Oral History — Jimmy Davis — Part 1: ‘Memories of the Boardwalk’

Interview by Ann Hertzler and Jeannie Gordon

Carolina Beach Boardwalk

Carolina Beach Boardwalk

Jimmy Davis was born on March 6, 1930 here on “the Island.” The only time he ever left was when he was in the service.

His most vivid childhood memories are of the boardwalk.

The “Old Boardwalk” before the fire [1940].  “I remember the bowling alleys, and the old Pavilion where they had concerts on Sundays and didn’t cost you anything to go to it.”

“The way I remember the boardwalk was like I said, in the early years, I’d say ‘38 or ‘39, there was a big pavilion and they had dances upstairs and on Sunday afternoon they would have a matinee with the guys that were just coming along starting the bands. And they’d play for maybe two hours up there.

They had rides on the beach area, right up to the ocean front. Mr. Mansfield’s rides – hobby horses, Ferris wheels and all that.”

He says, “I remember the fire”

“Me and my mother walked up almost to the boardwalk there the morning of the fire and watched the beach crowd.

I remember things like that was little arcades where you could go in there and have your picture made and stuff like that but they didn’t have these electronic stuff sitting there at that time.”

Jimmy loved that boardwalk. “Some were local people but mostly from Wilmington, and maybe Wrightsville Beach. You know they had a big pavilion over there too. I remember a lot of people going from here over to there to the dances. But it burnt down when the beach burned down.”

Food was also part of the allure of the boardwalk. “We’d eat hot dogs, and doughnuts, Britts’, that was the best place on the beach at that time. There were hamburgers, and French fries. You used to could get French fries. And they had a cup like this, but it was sharp. And they would dice onions – and put a little bit of onions on top of it.”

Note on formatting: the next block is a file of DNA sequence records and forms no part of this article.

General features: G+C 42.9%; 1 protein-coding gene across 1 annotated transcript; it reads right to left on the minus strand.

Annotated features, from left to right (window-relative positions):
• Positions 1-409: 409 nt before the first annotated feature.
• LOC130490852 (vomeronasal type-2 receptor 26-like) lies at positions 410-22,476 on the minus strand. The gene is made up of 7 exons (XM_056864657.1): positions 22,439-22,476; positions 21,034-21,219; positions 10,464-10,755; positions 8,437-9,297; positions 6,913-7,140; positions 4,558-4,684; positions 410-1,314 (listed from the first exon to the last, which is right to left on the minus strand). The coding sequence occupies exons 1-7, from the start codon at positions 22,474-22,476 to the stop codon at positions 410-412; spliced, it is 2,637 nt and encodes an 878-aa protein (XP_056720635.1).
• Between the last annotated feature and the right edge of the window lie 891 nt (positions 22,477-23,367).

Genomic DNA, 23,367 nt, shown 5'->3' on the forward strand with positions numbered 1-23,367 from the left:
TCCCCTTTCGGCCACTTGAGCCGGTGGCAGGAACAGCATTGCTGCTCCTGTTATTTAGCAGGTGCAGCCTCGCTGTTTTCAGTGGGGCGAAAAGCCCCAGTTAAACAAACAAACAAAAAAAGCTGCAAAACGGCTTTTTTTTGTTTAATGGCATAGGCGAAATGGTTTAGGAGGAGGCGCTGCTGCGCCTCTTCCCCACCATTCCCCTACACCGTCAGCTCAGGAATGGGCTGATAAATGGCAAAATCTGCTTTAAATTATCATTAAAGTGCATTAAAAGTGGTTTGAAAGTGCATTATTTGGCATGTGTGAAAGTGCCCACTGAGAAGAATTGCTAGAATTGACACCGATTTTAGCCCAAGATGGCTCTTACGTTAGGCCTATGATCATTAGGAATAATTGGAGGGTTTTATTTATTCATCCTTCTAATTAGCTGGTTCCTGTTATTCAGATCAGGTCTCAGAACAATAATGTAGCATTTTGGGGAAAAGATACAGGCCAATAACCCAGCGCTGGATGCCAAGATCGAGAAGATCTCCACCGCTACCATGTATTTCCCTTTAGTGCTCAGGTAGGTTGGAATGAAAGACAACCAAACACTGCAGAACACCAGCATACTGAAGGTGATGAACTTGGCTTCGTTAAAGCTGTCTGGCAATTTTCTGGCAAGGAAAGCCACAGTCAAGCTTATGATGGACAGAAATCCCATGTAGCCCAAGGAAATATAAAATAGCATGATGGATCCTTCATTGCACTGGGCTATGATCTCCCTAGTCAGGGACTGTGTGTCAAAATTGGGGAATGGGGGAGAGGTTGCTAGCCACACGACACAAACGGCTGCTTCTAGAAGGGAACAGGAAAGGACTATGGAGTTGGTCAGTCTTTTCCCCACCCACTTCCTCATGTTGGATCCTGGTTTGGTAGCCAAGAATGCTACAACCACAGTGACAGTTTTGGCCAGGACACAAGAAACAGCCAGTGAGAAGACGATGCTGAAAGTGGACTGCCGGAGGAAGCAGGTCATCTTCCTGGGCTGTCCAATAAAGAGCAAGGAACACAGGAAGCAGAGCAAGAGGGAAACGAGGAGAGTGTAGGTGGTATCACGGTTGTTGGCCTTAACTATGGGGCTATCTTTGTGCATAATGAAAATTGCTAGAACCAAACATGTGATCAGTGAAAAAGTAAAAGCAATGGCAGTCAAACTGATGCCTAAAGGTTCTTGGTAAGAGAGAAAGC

The local kids would look for money under the boardwalk. Sometimes you might find 25 or 40 cents a day, “Some times more than that. See it was all boardwalk and it had cracks. And you’d go along in front of these restaurants and stuff like that… See a lot of them was kind of like a take out. And you’d just go to the window and order a couple of hotdogs and a drink and you would get it. Well they would drop money.”

“Naturally when they dropped it it was gone under that boardwalk. A lot of them always said they used chewing gum on the end of a stick. But I never did.

I had a little stick about like this, and round, and I split the end of it about an inch up. I’d take the back side of the stick and stand that penny or dime or 50 cent whatever it was -stand it up – and turn your stick around and go right down on that split and pull it right up. See you couldn’t get it out.

I always told them you can’t get it out with chewing gum cause it’s flat and it wouldn’t come through the crack. You’d have to get it on its side to do it. And then a lot of times you’d drop it. And if it went that way under the boards, you couldn’t see it to know where it was at. But the sure way was to have a stick with the split and just stand it up.”

Oral_History-JimmyDavis_Pt4-1Jimmy’s grandfather was a carpenter and built what is the Columbus Motel. He says, “They had that and three little cottages.”

His grandfather came to Carolina Beach from Brunswick County and his mother from Rowan County.  His maternal grandparents were Ludwigs.

Of his grandmother he says, “That’s the reason I was born on the Island. She was a licensed Midwife. Jimmy’s mother worked for the Bame Hotel. “She was over the cleaning service.”